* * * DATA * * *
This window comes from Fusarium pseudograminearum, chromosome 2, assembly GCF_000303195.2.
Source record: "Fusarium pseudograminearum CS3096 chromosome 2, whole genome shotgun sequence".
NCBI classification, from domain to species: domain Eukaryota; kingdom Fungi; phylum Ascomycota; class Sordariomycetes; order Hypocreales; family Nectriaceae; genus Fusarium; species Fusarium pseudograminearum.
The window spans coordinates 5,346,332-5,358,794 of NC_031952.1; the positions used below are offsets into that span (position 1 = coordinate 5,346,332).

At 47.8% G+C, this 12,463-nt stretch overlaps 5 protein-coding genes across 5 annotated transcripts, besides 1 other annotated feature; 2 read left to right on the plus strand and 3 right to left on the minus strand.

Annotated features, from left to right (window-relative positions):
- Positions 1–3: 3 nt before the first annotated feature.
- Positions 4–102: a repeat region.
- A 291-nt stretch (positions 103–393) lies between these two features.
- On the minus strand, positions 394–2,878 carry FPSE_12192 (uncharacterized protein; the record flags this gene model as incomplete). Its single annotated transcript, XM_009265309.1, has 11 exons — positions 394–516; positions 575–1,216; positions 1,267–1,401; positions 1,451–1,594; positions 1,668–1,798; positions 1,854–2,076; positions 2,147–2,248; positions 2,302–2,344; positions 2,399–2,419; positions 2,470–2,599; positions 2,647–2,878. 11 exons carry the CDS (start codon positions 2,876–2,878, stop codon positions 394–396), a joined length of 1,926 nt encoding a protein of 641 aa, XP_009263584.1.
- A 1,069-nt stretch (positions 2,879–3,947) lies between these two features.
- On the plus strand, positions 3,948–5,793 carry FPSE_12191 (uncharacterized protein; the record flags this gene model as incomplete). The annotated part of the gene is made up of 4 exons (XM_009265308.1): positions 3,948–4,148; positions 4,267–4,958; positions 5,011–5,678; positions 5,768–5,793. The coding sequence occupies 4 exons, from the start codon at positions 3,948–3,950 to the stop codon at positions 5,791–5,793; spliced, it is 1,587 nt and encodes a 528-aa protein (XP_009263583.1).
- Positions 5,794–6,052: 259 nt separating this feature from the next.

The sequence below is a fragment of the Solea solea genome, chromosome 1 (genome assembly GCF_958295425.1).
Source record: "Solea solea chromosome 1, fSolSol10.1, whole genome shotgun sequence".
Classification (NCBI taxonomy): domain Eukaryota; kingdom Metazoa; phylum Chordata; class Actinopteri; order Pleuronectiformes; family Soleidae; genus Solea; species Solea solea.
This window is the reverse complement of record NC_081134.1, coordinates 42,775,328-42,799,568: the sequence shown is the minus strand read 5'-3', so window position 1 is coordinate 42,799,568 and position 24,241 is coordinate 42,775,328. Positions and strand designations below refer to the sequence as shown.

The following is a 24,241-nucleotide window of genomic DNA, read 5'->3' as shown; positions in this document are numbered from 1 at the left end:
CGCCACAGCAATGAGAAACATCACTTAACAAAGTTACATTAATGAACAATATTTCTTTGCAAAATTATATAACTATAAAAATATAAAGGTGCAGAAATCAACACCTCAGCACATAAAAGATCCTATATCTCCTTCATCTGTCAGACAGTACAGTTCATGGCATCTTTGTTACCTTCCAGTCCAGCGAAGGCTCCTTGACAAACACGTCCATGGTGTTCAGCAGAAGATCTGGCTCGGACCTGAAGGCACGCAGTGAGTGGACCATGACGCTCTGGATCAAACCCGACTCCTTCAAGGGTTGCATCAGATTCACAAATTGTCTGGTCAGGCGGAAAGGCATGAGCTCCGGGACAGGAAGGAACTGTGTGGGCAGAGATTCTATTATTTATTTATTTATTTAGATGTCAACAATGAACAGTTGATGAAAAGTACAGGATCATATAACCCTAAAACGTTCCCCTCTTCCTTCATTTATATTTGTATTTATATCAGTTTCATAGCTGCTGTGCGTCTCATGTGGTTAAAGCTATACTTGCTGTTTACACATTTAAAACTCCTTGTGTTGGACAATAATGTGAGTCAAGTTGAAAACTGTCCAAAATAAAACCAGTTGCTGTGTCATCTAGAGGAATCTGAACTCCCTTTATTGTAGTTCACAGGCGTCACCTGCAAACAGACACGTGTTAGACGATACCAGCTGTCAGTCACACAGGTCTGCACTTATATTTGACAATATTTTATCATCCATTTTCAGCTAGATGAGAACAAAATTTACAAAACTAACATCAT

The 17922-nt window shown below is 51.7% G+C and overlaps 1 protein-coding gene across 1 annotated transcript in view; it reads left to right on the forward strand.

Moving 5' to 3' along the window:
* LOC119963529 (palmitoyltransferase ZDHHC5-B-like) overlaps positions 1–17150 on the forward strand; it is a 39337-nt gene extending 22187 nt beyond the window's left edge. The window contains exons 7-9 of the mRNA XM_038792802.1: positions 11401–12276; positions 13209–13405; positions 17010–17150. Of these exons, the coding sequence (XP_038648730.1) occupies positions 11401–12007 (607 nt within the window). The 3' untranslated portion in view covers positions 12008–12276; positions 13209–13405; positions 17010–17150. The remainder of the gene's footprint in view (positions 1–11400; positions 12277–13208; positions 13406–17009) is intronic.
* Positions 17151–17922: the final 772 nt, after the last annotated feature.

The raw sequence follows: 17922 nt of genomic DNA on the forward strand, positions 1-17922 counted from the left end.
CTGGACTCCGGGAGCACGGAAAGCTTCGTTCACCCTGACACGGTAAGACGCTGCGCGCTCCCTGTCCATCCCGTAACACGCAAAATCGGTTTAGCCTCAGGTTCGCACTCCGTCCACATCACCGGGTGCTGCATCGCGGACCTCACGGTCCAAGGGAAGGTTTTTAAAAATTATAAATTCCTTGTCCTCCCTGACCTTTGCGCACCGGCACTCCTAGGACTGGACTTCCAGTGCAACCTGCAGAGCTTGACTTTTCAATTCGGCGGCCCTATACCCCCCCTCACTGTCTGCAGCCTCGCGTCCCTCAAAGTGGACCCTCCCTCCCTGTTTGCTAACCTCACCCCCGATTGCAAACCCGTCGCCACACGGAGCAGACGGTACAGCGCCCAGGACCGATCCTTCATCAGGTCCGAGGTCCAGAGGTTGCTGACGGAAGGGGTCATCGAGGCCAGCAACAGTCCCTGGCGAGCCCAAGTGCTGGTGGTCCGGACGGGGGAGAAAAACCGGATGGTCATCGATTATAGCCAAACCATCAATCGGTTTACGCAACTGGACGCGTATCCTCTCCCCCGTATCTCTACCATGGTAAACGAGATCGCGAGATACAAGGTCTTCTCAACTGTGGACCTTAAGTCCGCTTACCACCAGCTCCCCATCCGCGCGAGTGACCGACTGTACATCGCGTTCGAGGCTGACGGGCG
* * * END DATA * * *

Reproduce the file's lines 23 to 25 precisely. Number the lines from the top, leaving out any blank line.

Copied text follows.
* Positions 17151–17922: the final 772 nt, after the last annotated feature.

The raw sequence follows: 17922 nt of genomic DNA on the forward strand, positions 1-17922 counted from the left end.
CTGGACTCCGGGAGCACGGAAAGCTTCGTTCACCCTGACACGGTAAGACGCTGCGCGCTCCCTGTCCATCCCGTAACACGCAAAATCGGTTTAGCCTCAGGTTCGCACTCCGTCCACATCACCGGGTGCTGCATCGCGGACCTCACGGTCCAAGGGAAGGTTTTTAAAAATTATAAATTCCTTGTCCTCCCTGACCTTTGCGCACCGGCACTCCTAGGACTGGACTTCCAGTGCAACCTGCAGAGCTTGACTTTTCAATTCGGCGGCCCTATACCCCCCCTCACTGTCTGCAGCCTCGCGTCCCTCAAAGTGGACCCTCCCTCCCTGTTTGCTAACCTCACCCCCGATTGCAAACCCGTCGCCACACGGAGCAGACGGTACAGCGCCCAGGACCGATCCTTCATCAGGTCCGAGGTCCAGAGGTTGCTGACGGAAGGGGTCATCGAGGCCAGCAACAGTCCCTGGCGAGCCCAAGTGCTGGTGGTCCGGACGGGGGAGAAAAACCGGATGGTCATCGATTATAGCCAAACCATCAATCGGTTTACGCAACTGGACGCGTATCCTCTCCCCCGTATCTCTACCATGGTAAACGAGATCGCGAGATACAAGGTCTTCTCAACTGTGGACCTTAAGTCCGCTTACCACCAGCTCCCCATCCGCGCGAGTGACCGACTGTACATCGCGTTCGAGGCTGACGGGCG